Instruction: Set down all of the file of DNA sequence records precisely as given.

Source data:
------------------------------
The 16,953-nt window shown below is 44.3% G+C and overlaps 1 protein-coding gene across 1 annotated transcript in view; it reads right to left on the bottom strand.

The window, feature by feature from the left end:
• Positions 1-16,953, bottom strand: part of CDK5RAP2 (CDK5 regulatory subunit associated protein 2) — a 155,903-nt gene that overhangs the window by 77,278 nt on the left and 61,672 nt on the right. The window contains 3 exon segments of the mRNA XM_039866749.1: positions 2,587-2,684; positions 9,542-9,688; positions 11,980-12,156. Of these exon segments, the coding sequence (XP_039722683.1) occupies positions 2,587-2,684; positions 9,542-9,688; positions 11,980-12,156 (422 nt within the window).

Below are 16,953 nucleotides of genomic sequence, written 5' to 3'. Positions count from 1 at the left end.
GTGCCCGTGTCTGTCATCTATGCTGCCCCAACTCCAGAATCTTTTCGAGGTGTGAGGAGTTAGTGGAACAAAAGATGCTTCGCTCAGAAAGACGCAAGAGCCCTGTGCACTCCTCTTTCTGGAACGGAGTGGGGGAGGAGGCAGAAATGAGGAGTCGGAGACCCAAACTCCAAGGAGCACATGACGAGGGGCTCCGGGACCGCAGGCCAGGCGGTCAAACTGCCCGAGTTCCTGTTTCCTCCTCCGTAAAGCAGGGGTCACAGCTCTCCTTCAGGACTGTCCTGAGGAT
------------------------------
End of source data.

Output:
The 16,953-nt window shown below is 44.3% G+C and overlaps 1 protein-coding gene across 1 annotated transcript in view; it reads right to left on the bottom strand.

The window, feature by feature from the left end:
• Positions 1-16,953, bottom strand: part of CDK5RAP2 (CDK5 regulatory subunit associated protein 2) — a 155,903-nt gene that overhangs the window by 77,278 nt on the left and 61,672 nt on the right. The window contains 3 exon segments of the mRNA XM_039866749.1: positions 2,587-2,684; positions 9,542-9,688; positions 11,980-12,156. Of these exon segments, the coding sequence (XP_039722683.1) occupies positions 2,587-2,684; positions 9,542-9,688; positions 11,980-12,156 (422 nt within the window).

Below are 16,953 nucleotides of genomic sequence, written 5' to 3'. Positions count from 1 at the left end.
GTGCCCGTGTCTGTCATCTATGCTGCCCCAACTCCAGAATCTTTTCGAGGTGTGAGGAGTTAGTGGAACAAAAGATGCTTCGCTCAGAAAGACGCAAGAGCCCTGTGCACTCCTCTTTCTGGAACGGAGTGGGGGAGGAGGCAGAAATGAGGAGTCGGAGACCCAAACTCCAAGGAGCACATGACGAGGGGCTCCGGGACCGCAGGCCAGGCGGTCAAACTGCCCGAGTTCCTGTTTCCTCCTCCGTAAAGCAGGGGTCACAGCTCTCCTTCAGGACTGTCCTGAGGAT